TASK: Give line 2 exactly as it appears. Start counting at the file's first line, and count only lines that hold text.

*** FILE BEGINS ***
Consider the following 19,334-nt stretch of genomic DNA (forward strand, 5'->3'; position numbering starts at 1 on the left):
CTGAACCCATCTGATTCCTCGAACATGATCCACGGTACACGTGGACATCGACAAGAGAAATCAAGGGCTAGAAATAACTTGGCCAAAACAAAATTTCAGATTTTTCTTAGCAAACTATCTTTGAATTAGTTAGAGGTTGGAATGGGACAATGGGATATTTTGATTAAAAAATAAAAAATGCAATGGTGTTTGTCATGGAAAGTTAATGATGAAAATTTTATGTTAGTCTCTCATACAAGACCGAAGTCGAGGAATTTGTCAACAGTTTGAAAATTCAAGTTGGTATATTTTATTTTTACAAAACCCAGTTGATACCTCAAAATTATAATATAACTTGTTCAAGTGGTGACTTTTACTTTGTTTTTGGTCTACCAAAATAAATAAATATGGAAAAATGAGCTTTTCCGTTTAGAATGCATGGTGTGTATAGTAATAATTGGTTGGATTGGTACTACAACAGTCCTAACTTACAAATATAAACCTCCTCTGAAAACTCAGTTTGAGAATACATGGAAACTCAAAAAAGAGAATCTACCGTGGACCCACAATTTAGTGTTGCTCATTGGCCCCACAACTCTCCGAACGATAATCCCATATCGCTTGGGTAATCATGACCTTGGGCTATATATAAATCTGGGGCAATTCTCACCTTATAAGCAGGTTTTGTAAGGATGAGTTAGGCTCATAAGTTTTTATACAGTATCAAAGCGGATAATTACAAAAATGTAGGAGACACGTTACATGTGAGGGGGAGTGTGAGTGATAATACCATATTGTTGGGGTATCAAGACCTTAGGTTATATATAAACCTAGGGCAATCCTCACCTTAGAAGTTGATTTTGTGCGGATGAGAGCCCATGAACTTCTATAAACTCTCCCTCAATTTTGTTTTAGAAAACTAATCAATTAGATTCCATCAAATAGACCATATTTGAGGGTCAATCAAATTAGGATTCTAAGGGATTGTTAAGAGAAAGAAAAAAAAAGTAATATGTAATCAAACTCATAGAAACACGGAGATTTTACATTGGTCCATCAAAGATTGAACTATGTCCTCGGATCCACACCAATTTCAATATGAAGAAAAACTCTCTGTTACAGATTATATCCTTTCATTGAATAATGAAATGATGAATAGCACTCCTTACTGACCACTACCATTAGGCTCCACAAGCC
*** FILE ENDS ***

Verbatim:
CTGAACCCATCTGATTCCTCGAACATGATCCACGGTACACGTGGACATCGACAAGAGAAATCAAGGGCTAGAAATAACTTGGCCAAAACAAAATTTCAGATTTTTCTTAGCAAACTATCTTTGAATTAGTTAGAGGTTGGAATGGGACAATGGGATATTTTGATTAAAAAATAAAAAATGCAATGGTGTTTGTCATGGAAAGTTAATGATGAAAATTTTATGTTAGTCTCTCATACAAGACCGAAGTCGAGGAATTTGTCAACAGTTTGAAAATTCAAGTTGGTATATTTTATTTTTACAAAACCCAGTTGATACCTCAAAATTATAATATAACTTGTTCAAGTGGTGACTTTTACTTTGTTTTTGGTCTACCAAAATAAATAAATATGGAAAAATGAGCTTTTCCGTTTAGAATGCATGGTGTGTATAGTAATAATTGGTTGGATTGGTACTACAACAGTCCTAACTTACAAATATAAACCTCCTCTGAAAACTCAGTTTGAGAATACATGGAAACTCAAAAAAGAGAATCTACCGTGGACCCACAATTTAGTGTTGCTCATTGGCCCCACAACTCTCCGAACGATAATCCCATATCGCTTGGGTAATCATGACCTTGGGCTATATATAAATCTGGGGCAATTCTCACCTTATAAGCAGGTTTTGTAAGGATGAGTTAGGCTCATAAGTTTTTATACAGTATCAAAGCGGATAATTACAAAAATGTAGGAGACACGTTACATGTGAGGGGGAGTGTGAGTGATAATACCATATTGTTGGGGTATCAAGACCTTAGGTTATATATAAACCTAGGGCAATCCTCACCTTAGAAGTTGATTTTGTGCGGATGAGAGCCCATGAACTTCTATAAACTCTCCCTCAATTTTGTTTTAGAAAACTAATCAATTAGATTCCATCAAATAGACCATATTTGAGGGTCAATCAAATTAGGATTCTAAGGGATTGTTAAGAGAAAGAAAAAAAAAGTAATATGTAATCAAACTCATAGAAACACGGAGATTTTACATTGGTCCATCAAAGATTGAACTATGTCCTCGGATCCACACCAATTTCAATATGAAGAAAAACTCTCTGTTACAGATTATATCCTTTCATTGAATAATGAAATGATGAATAGCACTCCTTACTGACCACTACCATTAGGCTCCACAAGCC